Desperately seeking Diamonds

A man dies. All that‘s left ofhim isa suitcase full ofdocuments and old photographs. found buried in the basement of an old Greek house. Who was he? Why did he emigrate to Australia? And why did he change his name to Sidney James Diamonds? Miranda France investigates.

Mankind‘s relationship with photography has been a complicated one: while the amateur eye glances at a painting or a drawing and accepts that there are several layers of meaning to it. a photograph appears to have fewer dimensions. Photography is the one 'art‘ that can confidently be taken up by anyone but. given that we can all take a photograph. is it ever what we expect it to be. a truthful portrait ofreality‘.’ ()r is it nothing more than an approximation‘.’ This is one of several questions central to John Stathatos‘s photo-based installation at Stills a show which has a fascinating history behind it. and some intriguing implications.

The story starts five years ago. when Stathatos :I was presented with a suitcase full of papers. discovered by a friend. in the basement of an old ; home on the (ireeek island of Kythera. As i Stathatos explored the contents of the suitcase. he i discovered that they had belonged to a certain Sarandos Diakopoulos. who was born in Kythera i in 1884 and emigrated to Australia in 1908. There 'i he ran a cafe. or ‘refreshments rooms' in New ; South Wales and. in 1925. changed his name by i deed poll to Sydney James Diamonds.

Among the suitcases contents. Stathatos‘s attention was particularly drawn to a number of photographs in which Diamonds as it turned out posed in various situations with a group of friends. The photographs. Stathatos deduced. were in fact sophisticated self-portraits. 'Whatl found interesting in the images right from the start is the incredible sense ofcontrol in the self-portraits.‘ he explains. Nowadays. particularly in the West. we tend to be hyper-sophisticated about the way we look at photographs but. in Australia. in the 1910s and 1920s. in an immigrant society. you‘d have thought that the approach would be much more naive.‘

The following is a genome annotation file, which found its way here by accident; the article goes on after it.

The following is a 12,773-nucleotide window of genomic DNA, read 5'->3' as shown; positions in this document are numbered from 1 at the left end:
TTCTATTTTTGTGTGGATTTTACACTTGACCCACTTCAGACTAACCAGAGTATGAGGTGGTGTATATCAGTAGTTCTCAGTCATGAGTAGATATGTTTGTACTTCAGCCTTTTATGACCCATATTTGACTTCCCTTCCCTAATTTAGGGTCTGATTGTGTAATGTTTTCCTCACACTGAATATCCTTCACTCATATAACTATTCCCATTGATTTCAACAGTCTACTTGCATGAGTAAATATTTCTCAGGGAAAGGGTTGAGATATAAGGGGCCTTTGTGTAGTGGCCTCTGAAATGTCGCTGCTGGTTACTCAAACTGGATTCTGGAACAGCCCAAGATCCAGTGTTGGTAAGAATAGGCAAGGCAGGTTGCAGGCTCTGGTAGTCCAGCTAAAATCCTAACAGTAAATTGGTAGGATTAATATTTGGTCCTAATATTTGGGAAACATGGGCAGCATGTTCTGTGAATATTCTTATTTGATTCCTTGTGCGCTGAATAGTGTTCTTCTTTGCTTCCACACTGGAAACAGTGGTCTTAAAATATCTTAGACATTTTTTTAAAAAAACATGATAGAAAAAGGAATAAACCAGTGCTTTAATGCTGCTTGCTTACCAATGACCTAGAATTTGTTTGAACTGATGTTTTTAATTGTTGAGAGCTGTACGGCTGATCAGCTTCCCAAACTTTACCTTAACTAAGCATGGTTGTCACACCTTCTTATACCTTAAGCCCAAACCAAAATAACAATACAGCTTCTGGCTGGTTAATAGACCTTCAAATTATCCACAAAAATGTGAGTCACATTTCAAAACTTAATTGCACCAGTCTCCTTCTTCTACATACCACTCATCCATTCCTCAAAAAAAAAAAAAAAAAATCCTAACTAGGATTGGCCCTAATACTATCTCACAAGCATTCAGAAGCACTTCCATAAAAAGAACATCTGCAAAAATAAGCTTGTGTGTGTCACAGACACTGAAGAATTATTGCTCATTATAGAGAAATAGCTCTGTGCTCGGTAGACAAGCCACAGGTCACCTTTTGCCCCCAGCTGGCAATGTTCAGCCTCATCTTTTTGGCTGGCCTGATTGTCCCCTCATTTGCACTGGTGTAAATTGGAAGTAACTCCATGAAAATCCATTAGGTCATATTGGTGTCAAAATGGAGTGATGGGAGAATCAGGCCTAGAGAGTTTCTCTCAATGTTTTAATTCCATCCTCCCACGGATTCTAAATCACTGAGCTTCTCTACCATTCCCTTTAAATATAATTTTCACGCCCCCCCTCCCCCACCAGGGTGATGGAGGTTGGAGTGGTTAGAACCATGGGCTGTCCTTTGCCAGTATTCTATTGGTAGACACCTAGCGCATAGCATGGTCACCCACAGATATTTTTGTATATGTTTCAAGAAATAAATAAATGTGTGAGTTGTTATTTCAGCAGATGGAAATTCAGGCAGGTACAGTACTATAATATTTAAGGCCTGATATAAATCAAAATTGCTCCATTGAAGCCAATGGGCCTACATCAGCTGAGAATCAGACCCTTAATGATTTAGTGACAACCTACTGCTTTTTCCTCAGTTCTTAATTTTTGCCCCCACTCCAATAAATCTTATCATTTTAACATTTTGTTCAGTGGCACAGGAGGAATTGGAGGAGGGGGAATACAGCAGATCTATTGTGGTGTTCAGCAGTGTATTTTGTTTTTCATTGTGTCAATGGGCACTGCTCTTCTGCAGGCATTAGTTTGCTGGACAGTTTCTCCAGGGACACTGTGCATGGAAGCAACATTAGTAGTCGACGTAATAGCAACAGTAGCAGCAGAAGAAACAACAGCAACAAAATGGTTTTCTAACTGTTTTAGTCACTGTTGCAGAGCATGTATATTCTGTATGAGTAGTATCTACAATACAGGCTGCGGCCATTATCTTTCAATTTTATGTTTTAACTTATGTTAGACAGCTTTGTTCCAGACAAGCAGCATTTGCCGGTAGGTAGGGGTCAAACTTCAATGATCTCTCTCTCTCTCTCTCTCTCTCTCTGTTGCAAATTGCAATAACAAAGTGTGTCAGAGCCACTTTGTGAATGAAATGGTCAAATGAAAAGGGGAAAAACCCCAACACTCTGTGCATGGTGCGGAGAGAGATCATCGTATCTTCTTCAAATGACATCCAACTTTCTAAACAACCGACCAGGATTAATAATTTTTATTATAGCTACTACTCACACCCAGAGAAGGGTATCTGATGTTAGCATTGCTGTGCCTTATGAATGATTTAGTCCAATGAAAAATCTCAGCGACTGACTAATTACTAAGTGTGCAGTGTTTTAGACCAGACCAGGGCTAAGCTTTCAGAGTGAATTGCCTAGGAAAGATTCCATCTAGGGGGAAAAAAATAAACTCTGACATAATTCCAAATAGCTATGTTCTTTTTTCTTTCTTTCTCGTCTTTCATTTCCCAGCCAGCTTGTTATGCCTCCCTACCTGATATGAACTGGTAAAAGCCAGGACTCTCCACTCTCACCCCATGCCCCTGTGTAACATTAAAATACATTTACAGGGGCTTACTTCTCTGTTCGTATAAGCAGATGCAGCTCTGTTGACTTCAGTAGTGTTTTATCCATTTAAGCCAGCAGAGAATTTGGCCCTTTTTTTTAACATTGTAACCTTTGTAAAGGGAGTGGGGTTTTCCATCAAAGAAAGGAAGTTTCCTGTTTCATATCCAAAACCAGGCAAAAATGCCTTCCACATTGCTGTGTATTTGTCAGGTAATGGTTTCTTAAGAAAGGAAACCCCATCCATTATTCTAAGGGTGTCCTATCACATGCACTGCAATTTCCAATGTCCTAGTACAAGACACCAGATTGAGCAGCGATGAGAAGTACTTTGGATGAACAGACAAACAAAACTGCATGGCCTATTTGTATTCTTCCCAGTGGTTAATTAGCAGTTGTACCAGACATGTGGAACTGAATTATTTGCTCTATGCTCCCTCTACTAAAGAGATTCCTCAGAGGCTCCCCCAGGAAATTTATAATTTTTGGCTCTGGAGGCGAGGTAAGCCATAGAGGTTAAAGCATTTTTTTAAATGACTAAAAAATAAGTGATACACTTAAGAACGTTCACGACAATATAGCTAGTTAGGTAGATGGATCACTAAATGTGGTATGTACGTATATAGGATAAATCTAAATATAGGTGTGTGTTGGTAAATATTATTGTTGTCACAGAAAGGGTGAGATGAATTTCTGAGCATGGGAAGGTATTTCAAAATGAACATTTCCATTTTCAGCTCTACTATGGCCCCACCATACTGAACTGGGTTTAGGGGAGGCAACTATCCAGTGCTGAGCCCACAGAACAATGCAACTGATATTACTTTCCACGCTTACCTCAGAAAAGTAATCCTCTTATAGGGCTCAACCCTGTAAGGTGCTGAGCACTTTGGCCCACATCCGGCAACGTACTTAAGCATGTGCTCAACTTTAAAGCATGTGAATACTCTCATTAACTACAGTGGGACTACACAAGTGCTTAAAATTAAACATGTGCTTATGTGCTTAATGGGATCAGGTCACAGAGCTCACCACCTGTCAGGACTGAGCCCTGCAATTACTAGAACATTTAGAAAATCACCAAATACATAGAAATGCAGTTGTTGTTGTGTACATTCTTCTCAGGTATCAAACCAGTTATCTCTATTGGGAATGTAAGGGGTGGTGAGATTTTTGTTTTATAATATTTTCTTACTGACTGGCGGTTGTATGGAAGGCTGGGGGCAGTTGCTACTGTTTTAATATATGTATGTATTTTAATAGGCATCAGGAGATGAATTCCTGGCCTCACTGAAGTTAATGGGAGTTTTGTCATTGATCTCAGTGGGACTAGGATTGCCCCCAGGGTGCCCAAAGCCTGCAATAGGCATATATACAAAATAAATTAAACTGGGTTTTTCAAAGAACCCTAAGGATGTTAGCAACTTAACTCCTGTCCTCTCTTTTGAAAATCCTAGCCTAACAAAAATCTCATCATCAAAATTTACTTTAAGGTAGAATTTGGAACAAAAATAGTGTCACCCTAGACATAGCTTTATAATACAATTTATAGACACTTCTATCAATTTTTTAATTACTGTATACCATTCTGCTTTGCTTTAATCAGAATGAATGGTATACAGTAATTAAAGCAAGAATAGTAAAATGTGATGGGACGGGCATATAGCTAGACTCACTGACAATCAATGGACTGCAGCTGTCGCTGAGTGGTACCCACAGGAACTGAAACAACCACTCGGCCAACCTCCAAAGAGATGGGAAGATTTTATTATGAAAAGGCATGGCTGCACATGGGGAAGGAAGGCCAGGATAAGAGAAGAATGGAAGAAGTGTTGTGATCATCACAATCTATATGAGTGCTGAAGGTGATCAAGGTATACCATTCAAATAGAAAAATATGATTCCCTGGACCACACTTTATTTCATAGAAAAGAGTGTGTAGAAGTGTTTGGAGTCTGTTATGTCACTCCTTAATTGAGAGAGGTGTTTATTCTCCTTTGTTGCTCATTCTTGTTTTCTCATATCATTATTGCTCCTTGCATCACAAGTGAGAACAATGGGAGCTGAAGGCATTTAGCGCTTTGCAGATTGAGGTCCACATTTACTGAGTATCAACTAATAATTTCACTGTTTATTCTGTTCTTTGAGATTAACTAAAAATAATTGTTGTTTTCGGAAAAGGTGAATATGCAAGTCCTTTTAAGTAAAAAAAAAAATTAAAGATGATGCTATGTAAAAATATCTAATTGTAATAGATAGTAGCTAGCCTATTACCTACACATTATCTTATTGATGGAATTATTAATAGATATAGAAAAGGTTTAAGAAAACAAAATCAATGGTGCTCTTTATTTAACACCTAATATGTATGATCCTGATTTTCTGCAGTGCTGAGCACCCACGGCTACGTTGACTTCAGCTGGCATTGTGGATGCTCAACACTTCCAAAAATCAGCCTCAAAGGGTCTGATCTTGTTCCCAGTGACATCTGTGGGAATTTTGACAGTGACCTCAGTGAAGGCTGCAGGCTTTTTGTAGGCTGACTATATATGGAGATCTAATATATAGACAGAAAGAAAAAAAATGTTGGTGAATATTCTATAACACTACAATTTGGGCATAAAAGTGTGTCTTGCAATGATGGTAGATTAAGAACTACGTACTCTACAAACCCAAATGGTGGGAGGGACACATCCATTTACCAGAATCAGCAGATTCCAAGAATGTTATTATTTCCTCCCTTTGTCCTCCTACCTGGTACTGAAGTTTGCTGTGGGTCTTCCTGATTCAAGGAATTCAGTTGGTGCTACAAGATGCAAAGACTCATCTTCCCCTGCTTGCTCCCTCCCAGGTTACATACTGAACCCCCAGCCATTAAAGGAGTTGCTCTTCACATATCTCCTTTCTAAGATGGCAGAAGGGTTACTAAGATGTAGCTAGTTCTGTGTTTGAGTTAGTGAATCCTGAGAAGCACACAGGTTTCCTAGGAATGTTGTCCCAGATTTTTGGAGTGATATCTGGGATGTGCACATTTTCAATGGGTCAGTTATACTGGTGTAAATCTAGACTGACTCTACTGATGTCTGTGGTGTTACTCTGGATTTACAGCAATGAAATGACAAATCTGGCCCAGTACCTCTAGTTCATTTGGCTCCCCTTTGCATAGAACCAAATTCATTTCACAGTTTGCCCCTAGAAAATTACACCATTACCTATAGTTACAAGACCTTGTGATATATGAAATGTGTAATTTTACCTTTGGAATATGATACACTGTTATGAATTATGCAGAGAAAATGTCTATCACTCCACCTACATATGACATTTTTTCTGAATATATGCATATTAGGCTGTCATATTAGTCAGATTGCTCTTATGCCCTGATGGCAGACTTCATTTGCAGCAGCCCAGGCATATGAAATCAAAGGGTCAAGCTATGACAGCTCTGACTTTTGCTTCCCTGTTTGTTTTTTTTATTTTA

Thanks to the technology of the time (modern


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negatives would have been too small). Diamonds‘s originals have withstood enlargement to near life-size. revealing details that he himself would never have seen. Four large photographs provide the substance of the exhibition; intriguing. unusual. they provoke mixed feelings of nostalgia and pathos. Stathatos is fascinated by the mystique of old photographs 'it doesn’t have to be a picture of your Aunt Bessie. it can be someone else's aunt or a complete unknown still you feel this tug that the past and memory exert on you‘.

The other part of the exhibition deals with the

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documented part of Diamonds‘s life certificates.

papers and meticulous ledgers recording expenditure on various items (including two diamond rings; a clue. perhaps. to his choice of surname). Stathatos‘ own research carried out over the last two years - has been restricted to what he could get out of the suitcase. ‘lt became a game going from clue to clue.‘ he says. ‘Just for the hell ofit. I didn’t use any other sources.‘

While Stathatos encourages viewers to draw their own conclusions about the mysterious Diamonds. he also flirts with our reliance on 'evidence‘ and hints that Diamonds may be his own invention. His intention is to pose questions. but not to answer them. ‘I don‘t like aggressively presumptuous exhibitions. the kind that say. “I know more than you and you can't understand what I‘m all about” what I call “academic dandyism“. But I do like exhibitions which say “Things are not quite as they look." '

Naturally. Diamonds's ambiguous history serves Stathatos's purposes well: ‘There‘s almost an element ofschizophrenia behind the two names. Sidney James Diamonds is this dashing photographer who appears in all kinds of wonderful situations in the photographs. almost living out a kind offantasy life offin the “jungle”. doing all sorts of things a respectable immigrant was not supposed to be doing. Then there‘s Sarandos. his other self. who saves money and keeps obsessively tidy account books and even wrote down somewhere “today I got engaged at 1pm and I reckon that my expenses for the wedding will be such and such."

It is not a mystery Stathatos plans to investigate any further. ‘For me the project is now complete: I‘ve got my version ofSidney James Diamonds and i I’m happy with that.’ |

Sidney J antes Diamonds in A us‘lru/iu is all/1e Stills Gallery. Edinburgh. until [6 Nov.


Title-LEI ii iii October on 53